Friday, August 26, 2016

Don’t Automatically Take the Easy Way

In today’s era of Uber, Waze, Amazon and Netflix, it’s tempting to seek out the easiest, most convenient solution to any need or challenge we have in our work and personal lives. Even fitness apps and wearables—from FitBit to stay-at-home group spinning rides—are taking some of the work out of workouts.

But the easier way isn’t always the better way according to astronauts, Mark and Scott Kelly. The 52 year-old twins, who have logged a combined 576 days in outer space, delivered a rousing keynote speech at the American Society of Association Executives annual conference I attended last week in Salt Lake City. Yes, there’s an association for association professionals—33,000 members strong.

Many of you are financial professionals. If you’re not working with trade associations in your area—you’re missing a huge opportunity. More on that in a future post. Meanwhile, many of the lessons the Kelly brothers learned from the NASA training program are transferable to your practice.
As President John F. Kennedy famously said during the Kelly’s formative childhood years in the late 1960s: “We choose to go to the moon in this decade, not because they are easy, but because they are hard.” By going into space, the Kellys said they were able to accomplish something really hard. But in order to be as successful, they had to set goals, plan, test the status quo and take risks along the way – all skills that you can relate to.

ASAE President, John Graham, told me during an exclusive interview that the two biggest takeaways he got from the Kelly brothers’ keynote were: a)
just because you are not good at something initially, doesn’t mean you can’t get good at it and improve and b) you should simply focus on what you can control.

Control what you can control

Scott put this mantra into action when his sister-in-law and Mark’s wife (Arizona Rep. Gabby Giffords) was shot in the head by a protestor in 2011. Scott was up on the International Space Station at the time. While he couldn’t be with his family during the tragedy, he was able to complete his mission and take care of his crew. In a time when there are a million distractions during each day, the Kellys said focusing on what you can control is key to accomplishing your goal.

Be a leader, not a dictator

We all know about the importance of teamwork, but Mark said that as a commander on the space shuttle, he made sure to select team members who would not be afraid to question his decisions. Let’s face it. Many of you with your own firm have decent-size egos. Surrounding ourselves with “yes” people, will not make your organization better. “Recognize the strengths and weaknesses of your team,” he added, “and know when to be a coach and when to be a dictator.”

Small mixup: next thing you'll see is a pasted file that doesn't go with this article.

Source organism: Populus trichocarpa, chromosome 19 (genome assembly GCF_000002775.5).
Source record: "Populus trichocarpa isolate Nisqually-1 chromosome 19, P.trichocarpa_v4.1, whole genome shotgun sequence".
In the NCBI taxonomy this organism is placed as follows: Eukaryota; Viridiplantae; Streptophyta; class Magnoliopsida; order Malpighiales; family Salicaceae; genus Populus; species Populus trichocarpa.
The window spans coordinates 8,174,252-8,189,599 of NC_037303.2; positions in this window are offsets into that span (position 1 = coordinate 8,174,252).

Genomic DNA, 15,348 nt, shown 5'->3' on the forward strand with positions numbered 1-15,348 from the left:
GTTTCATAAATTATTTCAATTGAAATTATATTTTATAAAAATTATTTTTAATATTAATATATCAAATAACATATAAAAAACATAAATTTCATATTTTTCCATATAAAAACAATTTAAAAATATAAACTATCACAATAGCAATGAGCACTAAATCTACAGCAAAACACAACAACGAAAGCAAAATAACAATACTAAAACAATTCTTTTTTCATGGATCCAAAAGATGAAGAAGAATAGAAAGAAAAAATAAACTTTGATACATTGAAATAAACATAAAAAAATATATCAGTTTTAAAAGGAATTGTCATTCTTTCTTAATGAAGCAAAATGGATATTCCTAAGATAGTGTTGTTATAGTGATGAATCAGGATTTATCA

Sweat the details

Those of you with accounting backgrounds are often chastised for this trait but the Kelly’s said NASA’s philosophy is to worry about everything. It’s all about protecting its astronauts from any possibility and you should take the same approach with clients. As Mark explained, the level of risk flying a space shuttle mission is high – about the same as storming the beach at Normandy on D-Day – and NASA takes that risk seriously. With your practice, you’re the captain, so it’s your job to look at every minor detail or decision and consider the consequences to your staff and members.

Don’t let anyone tell you you’re not good enough

Many of you had to overcome plenty just to get through school. We know many of you struggled through well-paying, but unsatisfying corporate jobs before setting out on your own and it wasn’t just a string of successes without a few stumble along the ways. There were numerous times when the Kellys, and even their classmates and trainers, wondered if the space program was really right for them.

But they pushed on, inspired in part by their mother, a New Jersey secretary and waitress, who failed a grueling physical fitness test numerous times before becoming one of the state’s first female police officers. Long story short, the Kelly brothers made it through the space training program and left a pretty significant dent in the universe. Keep banging away and have a great weekend.

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TAGS: NASA, Mark & Scott Kelly, astronauts, perseverance

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